One hurdle to successfully regrouping after failing the bar exam is dealing with the unavoidable advice of all of your family, friends, and mere acquaintances. They will probably serve up common, go-to platitudes — e.g., “you’ll get’em next time,” “hang in there,” etc. Instead of letting yourself be endlessly frustrated by such comments, try to mine them for actual bar prep advice that can help you get back on your bar-prep feet. Here are a few cliches that actually have some kernels of simple wisdom to hold on to after a bar exam failure.
1. Get Back On The Horse That Threw You
The idea is that you will only grow and get better if you face the challenge that previously defeated you. Don’t just give up or plan to sit out the next offering of your jurisdiction’s bar exam. Get right back on the proverbial horse. If you delay in retaking the exam, you may lose the advantage of your previous bar prep and foundational law school knowledge. And, most importantly, you don’t want to lose your nerve. Get re-registered for the next available sitting and be determined to pass. The exam beat you once, but you must rebuild your confidence before you even get back to preparing for round two. Re-registering right away will take away any excuses you may have and force you to get right back on the horse.
2. It’s Not How Many Times You Fall, It’s How Many Times You Get Back Up
Once you pass, your first attempt will mean exactly nothing. Your bar card will not come with an asterisk. Try to shake off the previous attempt(s) and be ready to give your all on the next exam. In the end, passing once is all that will matter. Obviously, no one wants to fail, but it is how you respond that will define you. Especially early in your second round of bar prep, you may wake up and not want to get back to your bar prep that day. You have to resolve each day to get back up and get back in the fight. In the end, you will pass and all the getting back up will be well worth it.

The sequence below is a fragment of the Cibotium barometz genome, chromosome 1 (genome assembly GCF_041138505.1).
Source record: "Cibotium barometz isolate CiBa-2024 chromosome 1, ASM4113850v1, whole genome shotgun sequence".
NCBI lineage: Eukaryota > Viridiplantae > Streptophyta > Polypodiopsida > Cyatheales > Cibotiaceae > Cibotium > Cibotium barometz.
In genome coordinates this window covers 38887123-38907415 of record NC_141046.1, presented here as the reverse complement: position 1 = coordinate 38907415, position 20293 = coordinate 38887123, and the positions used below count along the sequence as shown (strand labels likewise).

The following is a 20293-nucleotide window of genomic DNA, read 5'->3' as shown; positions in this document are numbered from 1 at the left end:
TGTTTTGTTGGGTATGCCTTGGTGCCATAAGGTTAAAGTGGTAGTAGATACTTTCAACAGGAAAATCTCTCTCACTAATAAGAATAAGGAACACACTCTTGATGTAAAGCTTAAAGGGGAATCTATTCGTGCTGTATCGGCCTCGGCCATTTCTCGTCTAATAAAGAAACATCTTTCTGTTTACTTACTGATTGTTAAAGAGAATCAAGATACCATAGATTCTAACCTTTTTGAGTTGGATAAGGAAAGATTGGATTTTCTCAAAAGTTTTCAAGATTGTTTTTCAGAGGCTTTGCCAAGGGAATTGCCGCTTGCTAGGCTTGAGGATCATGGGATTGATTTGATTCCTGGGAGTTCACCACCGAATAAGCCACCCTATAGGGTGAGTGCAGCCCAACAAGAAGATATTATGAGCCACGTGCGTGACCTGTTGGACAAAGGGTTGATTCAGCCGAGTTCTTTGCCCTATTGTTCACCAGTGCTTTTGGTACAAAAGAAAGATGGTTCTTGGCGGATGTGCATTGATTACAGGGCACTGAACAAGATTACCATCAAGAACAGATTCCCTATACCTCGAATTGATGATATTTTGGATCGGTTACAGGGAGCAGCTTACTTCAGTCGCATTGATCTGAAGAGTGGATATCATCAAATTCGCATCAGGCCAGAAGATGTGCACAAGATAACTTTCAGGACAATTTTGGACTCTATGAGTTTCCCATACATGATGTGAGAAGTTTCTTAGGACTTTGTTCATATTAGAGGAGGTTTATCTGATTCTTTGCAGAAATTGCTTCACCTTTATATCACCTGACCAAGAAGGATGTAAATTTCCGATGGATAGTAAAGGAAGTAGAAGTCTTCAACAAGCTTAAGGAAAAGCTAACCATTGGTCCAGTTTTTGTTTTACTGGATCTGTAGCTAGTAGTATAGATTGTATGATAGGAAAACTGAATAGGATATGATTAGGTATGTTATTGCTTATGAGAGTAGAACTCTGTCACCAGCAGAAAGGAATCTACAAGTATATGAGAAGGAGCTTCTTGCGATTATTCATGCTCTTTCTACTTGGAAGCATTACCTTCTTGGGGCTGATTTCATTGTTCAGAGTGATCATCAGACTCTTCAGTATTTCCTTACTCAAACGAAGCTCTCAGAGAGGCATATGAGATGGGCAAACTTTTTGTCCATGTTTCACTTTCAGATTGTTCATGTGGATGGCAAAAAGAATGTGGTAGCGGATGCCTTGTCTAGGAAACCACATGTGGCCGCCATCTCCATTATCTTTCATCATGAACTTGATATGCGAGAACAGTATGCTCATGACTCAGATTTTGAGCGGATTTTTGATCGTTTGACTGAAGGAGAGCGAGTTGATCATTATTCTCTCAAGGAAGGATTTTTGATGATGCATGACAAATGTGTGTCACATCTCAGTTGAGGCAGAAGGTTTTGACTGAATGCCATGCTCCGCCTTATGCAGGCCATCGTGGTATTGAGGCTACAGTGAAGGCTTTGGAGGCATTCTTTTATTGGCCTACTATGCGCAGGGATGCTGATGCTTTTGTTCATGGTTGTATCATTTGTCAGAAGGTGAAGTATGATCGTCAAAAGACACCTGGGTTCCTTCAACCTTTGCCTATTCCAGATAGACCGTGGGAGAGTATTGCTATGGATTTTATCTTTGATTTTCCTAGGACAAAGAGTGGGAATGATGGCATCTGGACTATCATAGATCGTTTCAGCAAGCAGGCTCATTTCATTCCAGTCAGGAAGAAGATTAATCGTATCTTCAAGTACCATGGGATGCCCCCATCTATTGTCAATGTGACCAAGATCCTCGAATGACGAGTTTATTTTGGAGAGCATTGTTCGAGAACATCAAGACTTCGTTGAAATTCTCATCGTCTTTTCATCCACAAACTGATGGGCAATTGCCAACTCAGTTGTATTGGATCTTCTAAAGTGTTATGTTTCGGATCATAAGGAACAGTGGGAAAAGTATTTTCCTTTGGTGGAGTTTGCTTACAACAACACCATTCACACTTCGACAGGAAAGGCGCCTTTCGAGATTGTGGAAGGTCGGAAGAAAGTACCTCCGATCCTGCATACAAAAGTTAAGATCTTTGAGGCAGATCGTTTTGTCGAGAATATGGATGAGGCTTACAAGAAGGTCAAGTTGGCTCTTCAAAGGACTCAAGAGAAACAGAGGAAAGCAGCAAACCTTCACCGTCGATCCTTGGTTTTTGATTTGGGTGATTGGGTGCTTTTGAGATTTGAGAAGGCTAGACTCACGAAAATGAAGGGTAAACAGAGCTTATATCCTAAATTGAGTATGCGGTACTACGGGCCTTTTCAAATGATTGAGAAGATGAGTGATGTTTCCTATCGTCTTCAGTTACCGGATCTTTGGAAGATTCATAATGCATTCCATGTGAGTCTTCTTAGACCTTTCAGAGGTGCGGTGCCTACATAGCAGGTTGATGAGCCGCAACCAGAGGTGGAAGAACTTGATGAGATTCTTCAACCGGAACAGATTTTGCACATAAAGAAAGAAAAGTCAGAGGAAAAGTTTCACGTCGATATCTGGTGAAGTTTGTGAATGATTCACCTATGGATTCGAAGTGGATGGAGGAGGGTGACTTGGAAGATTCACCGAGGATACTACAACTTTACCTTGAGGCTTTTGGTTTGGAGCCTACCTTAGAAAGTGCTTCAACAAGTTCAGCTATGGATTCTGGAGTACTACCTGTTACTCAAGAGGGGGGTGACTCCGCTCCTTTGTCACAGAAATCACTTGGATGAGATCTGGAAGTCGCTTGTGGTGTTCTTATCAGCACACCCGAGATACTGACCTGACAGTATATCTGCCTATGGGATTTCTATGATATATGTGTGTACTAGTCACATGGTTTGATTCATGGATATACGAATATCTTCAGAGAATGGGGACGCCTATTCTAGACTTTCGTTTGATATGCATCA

3. When The Going Gets Tough, The Tough Get Going
Let the struggle inspire you. If your first bar exam didn’t go well, now is the time to show your true grit. It won’t be easy to crack back into your study materials and come back stronger, but you can be mentally tough and get on with your business of conquering the bar exam. Read Carolyn Negrin’s great post How to Add Some More Grit to Your Life. The task is not insurmountable, but you will have to put in the work. If deep down you know that you didn’t put in enough effort last time around, push yourself to do that one more set of essays. If your nerves got the better of you, practice hard to stay calm during each practice set. You can decide to be tough and it will make a difference.
4. When At First You Don’t Succeed, Try, Try, Again
Try, try again. You will have to overcome some mental barriers but sitting for the bar exam a second time comes with a host of real advantages. Be sure to appreciate the benefits of your experience. Like how an athlete with playoff experience somehow outperforms those without such experience in the big game, your bar exam experience can help you to perform at your best. Eliminating the unknowns of test day can help you perform better your second time around. Everything from exam day logistics to dealing with exam stress can be easier to master on your second attempt. (For more on this cliche, read the Bar Exam Toolbox post If At First You Don’t Succeed … Cry, Whine, and Then Try Again!)
5. When Life Gives You Lemons, Make Lemonade
Be optimistic. After not passing once, pessimism will be a constant temptation, but you can’t let that mindset infect your second-round bar prep. To be mentally tough enough to improve and succeed on your next attempt, you must regain your confidence. Learn what lessons you can from your first unsuccessful attempt. Try to use those lemons to make some second-round lemonade. You have another opportunity to study and pass, so make the most of it!
As they say, advice is usually worth what you pay for it, but some cliches may be worth embracing as you rebound. Getting your head straight for a second round of bar study can be tough, but it is necessary work. Keep your head up and get prepared to take on the bar exam one more time!